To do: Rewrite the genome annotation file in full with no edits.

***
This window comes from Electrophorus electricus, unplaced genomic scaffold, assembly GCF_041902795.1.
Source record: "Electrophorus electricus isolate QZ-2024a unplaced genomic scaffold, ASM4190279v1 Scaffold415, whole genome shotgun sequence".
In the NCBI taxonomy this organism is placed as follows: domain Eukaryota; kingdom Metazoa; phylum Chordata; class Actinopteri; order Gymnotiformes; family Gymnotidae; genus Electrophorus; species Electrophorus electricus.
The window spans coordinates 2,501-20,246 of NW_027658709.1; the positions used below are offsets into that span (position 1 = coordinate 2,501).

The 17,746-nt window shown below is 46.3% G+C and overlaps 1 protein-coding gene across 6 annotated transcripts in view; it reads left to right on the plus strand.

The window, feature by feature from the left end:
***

This window comes from Electrophorus electricus, unplaced genomic scaffold, assembly GCF_041902795.1.
Source record: "Electrophorus electricus isolate QZ-2024a unplaced genomic scaffold, ASM4190279v1 Scaffold415, whole genome shotgun sequence".
In the NCBI taxonomy this organism is placed as follows: domain Eukaryota; kingdom Metazoa; phylum Chordata; class Actinopteri; order Gymnotiformes; family Gymnotidae; genus Electrophorus; species Electrophorus electricus.
The window spans coordinates 2,501-20,246 of NW_027658709.1; the positions used below are offsets into that span (position 1 = coordinate 2,501).

The 17,746-nt window shown below is 46.3% G+C and overlaps 1 protein-coding gene across 6 annotated transcripts in view; it reads left to right on the plus strand.

The window, feature by feature from the left end: